The recently retired bureaucrat said that the government has left many of its expenses hidden, amounting to over ?4L cr ($57bn). He also revealed that India’s fiscal deficit for 2017-18 is at least 0.9% more than what was reported. Business Insider
All Hands On Deck: Goldman Sachs reported a drop in fourth-quarter profits following a mixed performance in its operating businesses. A big portion of Goldman's increased expenses came from the $1.1bn it set aside in anticipation of settlements on the 1MDB scandal.
The bank’s operating expenses rose 42% in Q4 and 6% for the full year.
As for the 1MDB scandal, which has already dramatically remade Malaysian politics and led to the indictments of two ex-Goldman bankers, Chief Executive David Solomon has said that settlement talks with US and Malaysian authorities are "progressing and remain active...We are working hard to bring closure to this matter as quickly as possible." CNA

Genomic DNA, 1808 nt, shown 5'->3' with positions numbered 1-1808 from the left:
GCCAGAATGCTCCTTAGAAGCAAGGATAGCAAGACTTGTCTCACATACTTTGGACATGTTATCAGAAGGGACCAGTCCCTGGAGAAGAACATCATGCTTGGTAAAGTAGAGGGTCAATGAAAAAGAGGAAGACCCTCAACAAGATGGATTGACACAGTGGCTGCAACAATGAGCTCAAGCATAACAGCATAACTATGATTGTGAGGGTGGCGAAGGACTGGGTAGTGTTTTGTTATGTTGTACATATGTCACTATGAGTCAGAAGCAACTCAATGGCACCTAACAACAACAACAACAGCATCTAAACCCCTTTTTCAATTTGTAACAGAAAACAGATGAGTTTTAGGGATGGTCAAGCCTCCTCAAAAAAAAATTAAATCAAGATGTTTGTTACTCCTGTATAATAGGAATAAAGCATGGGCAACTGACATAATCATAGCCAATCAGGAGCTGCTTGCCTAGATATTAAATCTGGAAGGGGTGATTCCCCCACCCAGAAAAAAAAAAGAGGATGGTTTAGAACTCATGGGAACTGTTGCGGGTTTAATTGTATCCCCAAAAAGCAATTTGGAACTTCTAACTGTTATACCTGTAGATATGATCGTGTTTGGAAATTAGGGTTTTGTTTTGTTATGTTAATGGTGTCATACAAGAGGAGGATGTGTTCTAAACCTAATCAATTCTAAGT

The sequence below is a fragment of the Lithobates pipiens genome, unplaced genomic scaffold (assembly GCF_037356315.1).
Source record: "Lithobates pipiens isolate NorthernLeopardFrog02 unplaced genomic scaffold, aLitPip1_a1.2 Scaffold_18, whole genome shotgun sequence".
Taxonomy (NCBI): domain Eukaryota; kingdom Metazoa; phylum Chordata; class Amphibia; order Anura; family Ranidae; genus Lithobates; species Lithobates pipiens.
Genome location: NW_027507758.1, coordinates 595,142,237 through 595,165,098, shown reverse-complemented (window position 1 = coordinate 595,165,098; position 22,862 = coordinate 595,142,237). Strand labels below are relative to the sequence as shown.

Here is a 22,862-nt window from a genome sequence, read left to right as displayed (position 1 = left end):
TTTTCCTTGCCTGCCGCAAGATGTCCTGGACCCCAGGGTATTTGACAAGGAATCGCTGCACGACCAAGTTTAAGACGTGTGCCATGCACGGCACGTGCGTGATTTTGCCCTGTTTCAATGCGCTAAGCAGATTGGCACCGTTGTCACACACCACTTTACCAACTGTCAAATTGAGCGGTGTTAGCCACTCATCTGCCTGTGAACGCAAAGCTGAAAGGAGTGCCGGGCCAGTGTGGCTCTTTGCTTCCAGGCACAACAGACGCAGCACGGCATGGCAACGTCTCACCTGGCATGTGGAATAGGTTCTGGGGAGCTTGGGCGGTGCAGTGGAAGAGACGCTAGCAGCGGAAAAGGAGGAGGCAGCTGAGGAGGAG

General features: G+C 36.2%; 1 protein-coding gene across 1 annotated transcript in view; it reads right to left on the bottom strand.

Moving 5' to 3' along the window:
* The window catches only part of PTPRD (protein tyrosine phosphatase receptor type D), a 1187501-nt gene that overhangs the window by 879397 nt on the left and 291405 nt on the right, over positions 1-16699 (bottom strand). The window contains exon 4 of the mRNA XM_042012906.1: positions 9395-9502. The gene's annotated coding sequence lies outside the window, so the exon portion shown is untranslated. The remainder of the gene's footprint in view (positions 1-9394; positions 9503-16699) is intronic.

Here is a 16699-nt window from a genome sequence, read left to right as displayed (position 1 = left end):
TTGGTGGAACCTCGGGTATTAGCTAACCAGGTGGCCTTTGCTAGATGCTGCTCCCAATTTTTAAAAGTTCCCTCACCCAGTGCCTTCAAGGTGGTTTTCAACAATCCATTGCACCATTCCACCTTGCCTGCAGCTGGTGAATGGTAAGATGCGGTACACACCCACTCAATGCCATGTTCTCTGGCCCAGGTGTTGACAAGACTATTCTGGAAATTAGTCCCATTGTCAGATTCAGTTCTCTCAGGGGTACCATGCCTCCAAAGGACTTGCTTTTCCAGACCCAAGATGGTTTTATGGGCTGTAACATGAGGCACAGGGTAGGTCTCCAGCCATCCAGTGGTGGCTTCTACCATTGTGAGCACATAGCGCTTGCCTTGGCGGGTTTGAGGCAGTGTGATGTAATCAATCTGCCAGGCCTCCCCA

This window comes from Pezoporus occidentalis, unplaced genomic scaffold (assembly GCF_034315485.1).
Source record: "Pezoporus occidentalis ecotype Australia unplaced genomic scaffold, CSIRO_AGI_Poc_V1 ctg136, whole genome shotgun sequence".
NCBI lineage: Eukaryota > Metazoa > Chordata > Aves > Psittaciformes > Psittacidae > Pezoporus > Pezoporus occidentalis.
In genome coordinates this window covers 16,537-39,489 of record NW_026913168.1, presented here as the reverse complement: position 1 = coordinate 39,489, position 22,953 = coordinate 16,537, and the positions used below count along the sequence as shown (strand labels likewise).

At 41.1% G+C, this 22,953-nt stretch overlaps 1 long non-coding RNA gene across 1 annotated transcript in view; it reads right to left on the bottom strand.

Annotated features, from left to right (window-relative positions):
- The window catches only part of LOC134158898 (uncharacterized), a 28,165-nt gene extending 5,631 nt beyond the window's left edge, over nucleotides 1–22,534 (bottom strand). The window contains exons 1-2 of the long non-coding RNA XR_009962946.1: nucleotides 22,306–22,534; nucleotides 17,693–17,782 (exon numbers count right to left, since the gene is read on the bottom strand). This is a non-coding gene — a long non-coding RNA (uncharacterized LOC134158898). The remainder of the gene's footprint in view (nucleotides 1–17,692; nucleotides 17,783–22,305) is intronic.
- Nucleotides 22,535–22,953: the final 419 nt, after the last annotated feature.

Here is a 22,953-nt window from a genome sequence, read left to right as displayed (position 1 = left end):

ICYMI: The 1MDB scandal is a scandal surrounding the activities of a Malaysian government investment fund (1MDB), from which former Malaysian PM Najib Razak was accused of channelling over $700mn to his personal accounts. Goldman Sachs was the investment bank that advised 1MDB on bond sales and acquisitions, and has been accused of ignoring red flags while billions of dollars were looted from its client. (Click here to read more on the 1MDB scandal.)
To Fire or Not to Fire: Meanwhile at OYO, senior company executives say job cuts are likely to intensify. Company spokespersons, on the other hand, deny any further retrenchments in the offing. Click here to read more.
Rejoice...: The US and China have signed Phase One of a trade deal which is expected to see sharp increases in sales of US goods and services to China. The eight-part agreement will also see Beijing further open its markets to foreign firms and agree to new protections for trade secrets and intellectual property. This represents a truce in a two-year trade war that has roiled global markets and businesses.